OpenBSD Desktop Guide

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How usable is OpenBSD as a desktop operating system?

From my experience OpenBSD is a very usable a desktop operating system.

However it's wise to know that you use case and hardware are two factors that will play a role in your experience.

I use ThinkPads and old MacBooks, on the ThinkPads I have never had a problem even the most annoying parts like wifi work out of the box.

However with more obscure hardware expect to potentially run into driver issues.

Like with pretty much any operating system the graphics and wifi cards will cause you the most grief

so if you are contemplating using OpenBSD as a desktop operating system, be sure to inspect the output of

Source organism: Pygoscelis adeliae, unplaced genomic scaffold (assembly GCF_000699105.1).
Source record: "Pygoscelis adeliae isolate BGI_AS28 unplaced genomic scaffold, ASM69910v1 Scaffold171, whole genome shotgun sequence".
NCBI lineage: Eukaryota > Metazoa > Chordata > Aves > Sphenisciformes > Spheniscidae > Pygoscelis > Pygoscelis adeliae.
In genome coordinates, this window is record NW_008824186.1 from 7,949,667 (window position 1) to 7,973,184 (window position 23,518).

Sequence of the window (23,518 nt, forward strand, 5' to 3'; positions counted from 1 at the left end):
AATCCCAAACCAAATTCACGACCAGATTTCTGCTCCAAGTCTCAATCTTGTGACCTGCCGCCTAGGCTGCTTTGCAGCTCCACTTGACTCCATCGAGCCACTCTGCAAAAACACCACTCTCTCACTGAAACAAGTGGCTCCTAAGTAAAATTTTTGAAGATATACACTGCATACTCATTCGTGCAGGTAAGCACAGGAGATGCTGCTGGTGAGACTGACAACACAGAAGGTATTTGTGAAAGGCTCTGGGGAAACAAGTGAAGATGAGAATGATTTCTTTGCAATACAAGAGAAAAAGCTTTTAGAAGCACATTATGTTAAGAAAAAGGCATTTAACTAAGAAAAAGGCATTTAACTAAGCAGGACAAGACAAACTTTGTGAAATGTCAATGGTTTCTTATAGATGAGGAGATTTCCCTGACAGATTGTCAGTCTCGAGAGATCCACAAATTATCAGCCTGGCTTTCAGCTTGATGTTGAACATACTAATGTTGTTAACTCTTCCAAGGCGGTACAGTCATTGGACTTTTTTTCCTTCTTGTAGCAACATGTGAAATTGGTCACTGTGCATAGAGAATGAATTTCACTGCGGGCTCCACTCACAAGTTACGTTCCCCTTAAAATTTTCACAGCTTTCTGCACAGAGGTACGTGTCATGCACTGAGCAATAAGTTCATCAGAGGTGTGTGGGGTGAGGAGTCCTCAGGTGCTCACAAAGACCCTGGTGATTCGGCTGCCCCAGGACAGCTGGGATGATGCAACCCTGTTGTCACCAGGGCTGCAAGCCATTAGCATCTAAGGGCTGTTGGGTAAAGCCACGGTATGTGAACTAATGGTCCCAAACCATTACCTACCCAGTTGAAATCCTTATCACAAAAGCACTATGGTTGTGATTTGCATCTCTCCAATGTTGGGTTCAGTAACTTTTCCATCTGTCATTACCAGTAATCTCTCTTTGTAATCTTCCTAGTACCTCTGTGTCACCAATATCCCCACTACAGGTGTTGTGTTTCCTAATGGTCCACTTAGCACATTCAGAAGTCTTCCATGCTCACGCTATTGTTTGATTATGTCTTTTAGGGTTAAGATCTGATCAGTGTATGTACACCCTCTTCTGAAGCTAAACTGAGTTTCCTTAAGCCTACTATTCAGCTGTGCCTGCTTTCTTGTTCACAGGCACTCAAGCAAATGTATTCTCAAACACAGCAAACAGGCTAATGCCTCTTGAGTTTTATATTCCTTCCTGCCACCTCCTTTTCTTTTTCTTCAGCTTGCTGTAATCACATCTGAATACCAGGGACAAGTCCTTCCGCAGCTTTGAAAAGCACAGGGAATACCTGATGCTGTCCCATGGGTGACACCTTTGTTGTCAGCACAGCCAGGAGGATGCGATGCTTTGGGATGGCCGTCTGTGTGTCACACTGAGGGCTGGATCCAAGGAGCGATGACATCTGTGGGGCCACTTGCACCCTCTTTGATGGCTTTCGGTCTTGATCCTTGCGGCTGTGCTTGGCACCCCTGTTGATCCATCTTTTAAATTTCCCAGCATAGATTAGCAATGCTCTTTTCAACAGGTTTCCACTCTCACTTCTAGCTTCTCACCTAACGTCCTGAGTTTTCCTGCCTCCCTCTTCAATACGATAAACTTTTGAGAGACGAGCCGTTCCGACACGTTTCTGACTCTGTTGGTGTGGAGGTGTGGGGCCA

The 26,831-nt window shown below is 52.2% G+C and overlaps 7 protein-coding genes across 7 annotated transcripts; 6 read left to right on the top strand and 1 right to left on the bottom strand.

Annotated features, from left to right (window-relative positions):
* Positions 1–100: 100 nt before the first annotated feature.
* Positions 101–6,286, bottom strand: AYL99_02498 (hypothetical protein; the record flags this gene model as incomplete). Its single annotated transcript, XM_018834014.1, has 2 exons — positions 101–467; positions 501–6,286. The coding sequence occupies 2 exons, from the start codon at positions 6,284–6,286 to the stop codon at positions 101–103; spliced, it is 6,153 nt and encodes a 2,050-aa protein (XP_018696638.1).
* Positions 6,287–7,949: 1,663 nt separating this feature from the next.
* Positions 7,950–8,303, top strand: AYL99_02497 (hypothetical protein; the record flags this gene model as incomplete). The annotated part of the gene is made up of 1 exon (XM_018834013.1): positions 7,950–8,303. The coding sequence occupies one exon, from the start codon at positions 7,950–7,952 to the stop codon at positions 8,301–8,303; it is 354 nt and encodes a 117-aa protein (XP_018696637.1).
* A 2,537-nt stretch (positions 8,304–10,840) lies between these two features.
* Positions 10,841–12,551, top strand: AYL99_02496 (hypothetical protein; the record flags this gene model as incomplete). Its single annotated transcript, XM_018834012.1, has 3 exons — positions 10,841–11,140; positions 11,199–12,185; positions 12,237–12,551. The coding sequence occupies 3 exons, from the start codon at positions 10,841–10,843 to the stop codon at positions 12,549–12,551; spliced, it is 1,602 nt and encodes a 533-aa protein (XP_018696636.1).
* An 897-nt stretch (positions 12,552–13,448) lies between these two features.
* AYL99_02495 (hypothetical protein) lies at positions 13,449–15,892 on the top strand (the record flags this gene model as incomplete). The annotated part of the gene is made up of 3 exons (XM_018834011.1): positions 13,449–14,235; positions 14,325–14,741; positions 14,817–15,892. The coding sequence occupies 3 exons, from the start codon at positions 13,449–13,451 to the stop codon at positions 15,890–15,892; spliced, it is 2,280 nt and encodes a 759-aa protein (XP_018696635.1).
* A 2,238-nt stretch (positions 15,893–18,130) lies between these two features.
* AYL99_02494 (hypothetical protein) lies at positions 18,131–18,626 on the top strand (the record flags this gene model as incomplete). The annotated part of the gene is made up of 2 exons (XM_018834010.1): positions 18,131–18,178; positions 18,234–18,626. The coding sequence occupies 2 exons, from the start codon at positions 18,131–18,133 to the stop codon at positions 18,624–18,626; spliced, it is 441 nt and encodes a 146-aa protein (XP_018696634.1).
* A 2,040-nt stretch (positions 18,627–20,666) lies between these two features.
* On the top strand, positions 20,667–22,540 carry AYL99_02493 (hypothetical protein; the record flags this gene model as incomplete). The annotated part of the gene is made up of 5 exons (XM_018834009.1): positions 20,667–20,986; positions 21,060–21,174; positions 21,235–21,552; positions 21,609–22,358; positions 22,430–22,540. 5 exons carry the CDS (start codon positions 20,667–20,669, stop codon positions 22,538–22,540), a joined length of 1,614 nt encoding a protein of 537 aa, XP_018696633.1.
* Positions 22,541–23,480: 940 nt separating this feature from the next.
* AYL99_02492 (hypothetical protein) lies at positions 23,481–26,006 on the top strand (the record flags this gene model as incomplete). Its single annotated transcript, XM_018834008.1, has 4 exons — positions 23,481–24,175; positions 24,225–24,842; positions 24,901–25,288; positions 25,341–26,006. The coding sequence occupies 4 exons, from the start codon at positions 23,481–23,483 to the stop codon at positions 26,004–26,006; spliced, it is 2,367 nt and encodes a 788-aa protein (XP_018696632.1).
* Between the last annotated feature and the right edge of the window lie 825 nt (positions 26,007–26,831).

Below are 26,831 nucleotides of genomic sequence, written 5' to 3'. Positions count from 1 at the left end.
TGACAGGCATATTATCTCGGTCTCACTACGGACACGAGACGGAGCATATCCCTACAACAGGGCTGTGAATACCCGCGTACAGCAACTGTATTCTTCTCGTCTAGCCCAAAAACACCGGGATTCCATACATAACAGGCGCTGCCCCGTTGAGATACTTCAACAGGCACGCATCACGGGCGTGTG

to see your hardware and the OpenBSD compatibility

Some Useful Commands To Know When Using OpenBSD As A Desktop

As you will see down below sysctl is used a lot in OpenBSD, it's a very useful tool.

sysctl hw.smt=1
By default on OpenBSD you wont have acess to all the cores on your cpu this will allow access to all cores.

sysctl hw.diskames
This will show all the disks connected to your system, similar to lsblk.

sysctl hw.sensors
This will show information about the hardware like cpu temperature and fan rpm.

disklabel sdX
This will show all the partitions on a disk, the X in sdX meaning the number of the disk.

Use this to adjust audio volume, for example
sndioctl output.level=+0.1
to increase the volume by 10

Disks in OpenBSD

OpenBSD does things differently to Linux when it comes to disks and it's useful to know.

To mount a drive in OpenBSD you'll need to know a few things first use sysctl to find the name of the disk and then disklabel to find the partition you want to mount.